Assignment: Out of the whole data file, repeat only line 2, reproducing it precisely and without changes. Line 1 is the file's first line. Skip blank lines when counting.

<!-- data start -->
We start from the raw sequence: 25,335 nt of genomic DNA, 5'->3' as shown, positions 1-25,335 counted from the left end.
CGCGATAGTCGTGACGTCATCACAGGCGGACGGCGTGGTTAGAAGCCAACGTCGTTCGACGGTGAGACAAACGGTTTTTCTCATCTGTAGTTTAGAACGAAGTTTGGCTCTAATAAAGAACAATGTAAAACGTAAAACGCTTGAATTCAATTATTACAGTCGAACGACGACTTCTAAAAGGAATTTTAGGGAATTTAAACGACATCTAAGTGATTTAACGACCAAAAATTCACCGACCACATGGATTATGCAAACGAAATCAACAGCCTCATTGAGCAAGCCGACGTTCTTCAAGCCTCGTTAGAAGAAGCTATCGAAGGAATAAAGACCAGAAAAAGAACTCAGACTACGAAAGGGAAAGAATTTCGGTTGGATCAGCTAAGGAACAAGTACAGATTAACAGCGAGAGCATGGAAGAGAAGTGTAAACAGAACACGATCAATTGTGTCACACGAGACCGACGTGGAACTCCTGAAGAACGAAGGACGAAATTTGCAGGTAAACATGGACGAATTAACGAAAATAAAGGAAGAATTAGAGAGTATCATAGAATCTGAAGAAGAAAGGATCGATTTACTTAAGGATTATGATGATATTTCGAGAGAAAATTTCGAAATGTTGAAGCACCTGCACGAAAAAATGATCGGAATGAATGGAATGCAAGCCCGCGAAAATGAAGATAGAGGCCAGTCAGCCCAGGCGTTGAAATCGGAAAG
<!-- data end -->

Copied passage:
CGCGATAGTCGTGACGTCATCACAGGCGGACGGCGTGGTTAGAAGCCAACGTCGTTCGACGGTGAGACAAACGGTTTTTCTCATCTGTAGTTTAGAACGAAGTTTGGCTCTAATAAAGAACAATGTAAAACGTAAAACGCTTGAATTCAATTATTACAGTCGAACGACGACTTCTAAAAGGAATTTTAGGGAATTTAAACGACATCTAAGTGATTTAACGACCAAAAATTCACCGACCACATGGATTATGCAAACGAAATCAACAGCCTCATTGAGCAAGCCGACGTTCTTCAAGCCTCGTTAGAAGAAGCTATCGAAGGAATAAAGACCAGAAAAAGAACTCAGACTACGAAAGGGAAAGAATTTCGGTTGGATCAGCTAAGGAACAAGTACAGATTAACAGCGAGAGCATGGAAGAGAAGTGTAAACAGAACACGATCAATTGTGTCACACGAGACCGACGTGGAACTCCTGAAGAACGAAGGACGAAATTTGCAGGTAAACATGGACGAATTAACGAAAATAAAGGAAGAATTAGAGAGTATCATAGAATCTGAAGAAGAAAGGATCGATTTACTTAAGGATTATGATGATATTTCGAGAGAAAATTTCGAAATGTTGAAGCACCTGCACGAAAAAATGATCGGAATGAATGGAATGCAAGCCCGCGAAAATGAAGATAGAGGCCAGTCAGCCCAGGCGTTGAAATCGGAAAG